Where the Five Star Movement has been particularly successful is in campaigning, with this being demonstrated with the significant part they played in causing Matteo Renzi’s constitutional reform (which was much needed in Italian politics) to be rejected. Beppe Grillo is undeniably an engaging and entertaining speaker, particularly at his rallies, and campaigning in this style was shown to be very effective by the election of Donald Trump as US President. In addition, the Five Star Movement have pioneered new methods of online campaigning, with a lot of support having been gained from Beppe Grillo’s blog, which is published daily in Italian, English, and Japanese, and has been ranked as one of the top ten most visited blogs in the world. Although despite the Five Star Movement clearly being strong when it comes to social media and internet campaigning, not all of this has been above board, with an investigation by Buzzfeed finding that sites connected to the Five Star Movement are among Europe’s leading proprietors of fake or misleading news coverage, much of which has likely helped the Five Star Movement electorally.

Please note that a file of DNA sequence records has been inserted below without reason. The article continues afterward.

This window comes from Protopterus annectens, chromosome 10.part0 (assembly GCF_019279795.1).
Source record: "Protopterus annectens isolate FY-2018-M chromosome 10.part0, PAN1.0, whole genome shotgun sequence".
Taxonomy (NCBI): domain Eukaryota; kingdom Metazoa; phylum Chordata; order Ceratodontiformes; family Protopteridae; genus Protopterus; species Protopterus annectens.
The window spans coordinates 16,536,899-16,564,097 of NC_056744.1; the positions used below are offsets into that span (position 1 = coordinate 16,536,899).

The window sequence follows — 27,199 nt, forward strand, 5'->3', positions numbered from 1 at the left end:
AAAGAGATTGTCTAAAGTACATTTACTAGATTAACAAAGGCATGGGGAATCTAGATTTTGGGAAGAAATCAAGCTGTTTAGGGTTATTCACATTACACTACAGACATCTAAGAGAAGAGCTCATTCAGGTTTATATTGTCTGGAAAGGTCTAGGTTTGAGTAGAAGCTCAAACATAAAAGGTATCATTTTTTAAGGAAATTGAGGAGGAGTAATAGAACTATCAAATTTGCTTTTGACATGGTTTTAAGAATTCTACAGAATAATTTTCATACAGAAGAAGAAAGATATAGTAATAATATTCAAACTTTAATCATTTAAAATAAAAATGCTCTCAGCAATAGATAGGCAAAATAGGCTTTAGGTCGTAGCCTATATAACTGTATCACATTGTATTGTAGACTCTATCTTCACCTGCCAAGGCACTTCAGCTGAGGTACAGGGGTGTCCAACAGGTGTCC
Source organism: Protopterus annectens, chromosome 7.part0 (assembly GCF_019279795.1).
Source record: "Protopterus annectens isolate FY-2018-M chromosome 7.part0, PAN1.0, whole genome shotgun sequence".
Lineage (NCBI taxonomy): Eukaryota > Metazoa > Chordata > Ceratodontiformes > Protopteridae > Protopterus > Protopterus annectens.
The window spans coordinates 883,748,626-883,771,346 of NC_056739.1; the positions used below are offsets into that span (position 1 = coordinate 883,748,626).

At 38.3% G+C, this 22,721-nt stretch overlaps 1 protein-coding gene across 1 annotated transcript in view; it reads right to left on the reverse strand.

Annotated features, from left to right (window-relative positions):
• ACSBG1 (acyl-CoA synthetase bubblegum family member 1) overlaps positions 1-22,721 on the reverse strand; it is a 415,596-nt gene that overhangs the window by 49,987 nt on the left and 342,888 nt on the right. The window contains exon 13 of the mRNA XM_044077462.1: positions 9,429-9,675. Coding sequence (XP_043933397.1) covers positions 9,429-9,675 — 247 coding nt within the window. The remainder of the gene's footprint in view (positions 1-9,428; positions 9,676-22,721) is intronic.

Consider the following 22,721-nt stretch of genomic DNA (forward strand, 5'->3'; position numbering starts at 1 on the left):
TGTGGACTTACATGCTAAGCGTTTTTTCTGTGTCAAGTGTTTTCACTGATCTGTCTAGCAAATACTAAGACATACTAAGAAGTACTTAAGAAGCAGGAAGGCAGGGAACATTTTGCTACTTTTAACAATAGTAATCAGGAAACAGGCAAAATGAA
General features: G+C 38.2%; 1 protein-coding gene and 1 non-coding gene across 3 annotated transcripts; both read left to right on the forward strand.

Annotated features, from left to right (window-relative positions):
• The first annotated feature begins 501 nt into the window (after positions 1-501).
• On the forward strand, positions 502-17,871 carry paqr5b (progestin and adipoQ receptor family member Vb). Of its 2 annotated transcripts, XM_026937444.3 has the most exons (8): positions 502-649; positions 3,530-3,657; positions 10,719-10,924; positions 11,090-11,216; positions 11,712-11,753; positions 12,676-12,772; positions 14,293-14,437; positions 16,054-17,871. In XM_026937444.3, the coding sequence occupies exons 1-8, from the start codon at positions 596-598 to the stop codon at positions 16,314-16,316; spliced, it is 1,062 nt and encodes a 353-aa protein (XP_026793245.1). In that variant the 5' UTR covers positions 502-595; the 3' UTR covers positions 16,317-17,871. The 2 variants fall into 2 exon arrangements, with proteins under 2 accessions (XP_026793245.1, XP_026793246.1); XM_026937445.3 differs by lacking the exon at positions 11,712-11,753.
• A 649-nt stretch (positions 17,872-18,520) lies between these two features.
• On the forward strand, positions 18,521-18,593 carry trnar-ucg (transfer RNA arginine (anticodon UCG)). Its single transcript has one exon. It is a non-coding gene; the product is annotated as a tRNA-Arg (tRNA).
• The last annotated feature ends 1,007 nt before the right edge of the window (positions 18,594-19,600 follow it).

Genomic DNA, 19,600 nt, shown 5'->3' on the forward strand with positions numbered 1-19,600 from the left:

Now, obviously the recipe for political success around the world is not for parties to copy the Five Star Movement. But, the Five Star Movement clearly show how in today’s world a political party can be built from the ground up very quickly. The Five Star Movement was only established towards the end of 2009 and already, just seven years later, it is the second largest party in Italy. The focus on internet campaigning has clearly been very significant to this success. Even since the election of Jeremy Corbyn as the Leader of the Labour Party there has been talk of a Labour split, with moderates going off and forming their own party. In recent months there has even been talk of a split from pro-European members of the Conservative Party. What is said to have stopped all these people is their belief that a new party cannot be built from the ground up and be electorally successful. The Five Star Movement clearly disproves this hypothesis, by showing that if you’re campaigning on issues that enough people care about, and you have the ability to reach those people through the internet and social media, then you can be successful. British politicians who feel marginalised by their own parties would do well to remember this.